German solar manufacturer SolarWorld AG wants to make Europe's first "green" car company, and it's looking to snap up a unit of troubled General Motors Corp. to make it happen.

SolarWorld announced Wednesday that it is offering GM €1 billion ($1.25 billion) for its Opel unit's four German auto plants, as well as its research station in Russelheim, Germany.

GM quickly denied Opel was for sale, and analysts reacted with skepticism to the offer, which sent SolarWorld shares down sharply on the Frankfurt Stock Exchange, according to news reports.

GM, Ford and Chrysler are seeking up to $25 billion from Congress to keep them from financial disaster (see Congress Comes to Automakers' Rescue - Again), but that effort has been bogged down amidst Congressional wrangling over the $700 billion bank bailout that the carmakers' rescue money was meant to come from.

Early this month, GM reported a third-quarter operating loss of $4.2 billion and said it was burning through $2.3 billion in cash per month.

GM's cash problems led Opel to meet with German officials Monday to seek as much as 1 billion ($1.25 billion) in government guarantees in case that "financial flows from the U.S. [are] no longer would be possible," said the company in a statement.

That's a sharp turnaround from April, when GM pledged to invest €9 Billion ($11.25 billion) in Opel through 2012, €6.5 billion ($8.1 billion) of it to develop new vehicles and propulsion systems.

SolarWorld said it would offer up to €250 million ($350 million) in cash and €750 million ($945 million) in credit lines for Opel, on the condition that the division undergoes a "full separation" from GM and that GM provides a compensation payment of €40,000 for each Opel worker, or about €1 billion total.    

The solar company also told Dow Jones Newswires that it wanted to restructure Opel to make electric and hybrid vehicles. That's a first-of-its-kind proposal from a company that makes photovoltaic solar cells and panels, one that would put it in competition with auto giants and startups alike (see U.K. Mini Car Designer Looks to Asian Market).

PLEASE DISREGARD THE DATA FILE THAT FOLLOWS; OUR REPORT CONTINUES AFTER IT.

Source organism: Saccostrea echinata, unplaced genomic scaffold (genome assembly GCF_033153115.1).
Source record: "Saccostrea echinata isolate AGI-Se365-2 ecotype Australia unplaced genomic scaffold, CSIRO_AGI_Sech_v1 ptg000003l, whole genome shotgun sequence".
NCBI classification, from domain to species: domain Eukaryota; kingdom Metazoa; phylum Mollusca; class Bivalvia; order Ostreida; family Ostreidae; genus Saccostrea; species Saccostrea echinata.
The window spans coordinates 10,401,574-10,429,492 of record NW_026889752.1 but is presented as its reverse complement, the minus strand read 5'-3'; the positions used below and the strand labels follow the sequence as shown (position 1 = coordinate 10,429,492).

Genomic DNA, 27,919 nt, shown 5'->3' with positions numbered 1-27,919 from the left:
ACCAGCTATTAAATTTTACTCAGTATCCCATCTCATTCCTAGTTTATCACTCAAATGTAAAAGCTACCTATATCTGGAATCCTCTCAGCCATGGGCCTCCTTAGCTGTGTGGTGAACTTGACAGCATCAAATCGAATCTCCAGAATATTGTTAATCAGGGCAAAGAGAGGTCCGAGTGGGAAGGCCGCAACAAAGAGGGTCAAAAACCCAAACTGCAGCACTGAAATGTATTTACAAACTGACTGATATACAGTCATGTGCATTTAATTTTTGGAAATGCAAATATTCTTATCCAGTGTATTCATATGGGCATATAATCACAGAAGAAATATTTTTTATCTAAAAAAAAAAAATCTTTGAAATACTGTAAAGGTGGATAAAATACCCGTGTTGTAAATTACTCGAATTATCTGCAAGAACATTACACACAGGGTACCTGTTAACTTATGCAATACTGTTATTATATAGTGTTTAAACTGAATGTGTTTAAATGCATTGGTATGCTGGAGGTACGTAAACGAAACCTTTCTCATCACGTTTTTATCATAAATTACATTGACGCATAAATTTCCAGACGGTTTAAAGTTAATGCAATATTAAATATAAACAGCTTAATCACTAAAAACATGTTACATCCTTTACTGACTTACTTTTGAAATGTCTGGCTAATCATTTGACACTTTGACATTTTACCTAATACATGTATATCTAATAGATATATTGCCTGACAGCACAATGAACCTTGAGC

The market reacted poorly to SolarWorld's announcement, pushing down the company's shares nearly 20 percent to €13.20 in Wednesday trading on the Frankfurt Stock Exchange. The company trades under the ticker "SWV."

SolarWorld's offer comes amid a push by GM and other major automakers to move to electric and hybrid-electric vehicles. GM plans to have its hybrid Chevy Volt on sale by the end of the decade (see Chevy Volt Cleared for 2010 Production). Toyota plans to have a plug-in version of its Prius hybrid available in 2010, and Nissan wants to have electric city cars on the market by that year as well (see Is Nissan Building a Car That Charges Itself?).

GM has also discussed a possible merger with Chrysler, which has its own ambitious plans for building electric cars (see Chrysler Eyes 2010 for Launch of One of Three Electric Cars). 

SolarWorld was founded in 1998 and has production facilities in Germany, California, Oregon and Washington, and it is creating a joint venture for module production in South Korea.

In 2006, the company bought Royal Dutch Shell's American crystalline-solar-panel operations, becoming the country's largest solar-panel maker at the time. Last month it opened what it called America's largest solar cell factory in Hillsboro, Ore., with an annual capacity of 150 megawatts, bringing its total North American capacity to about 200 megawatts.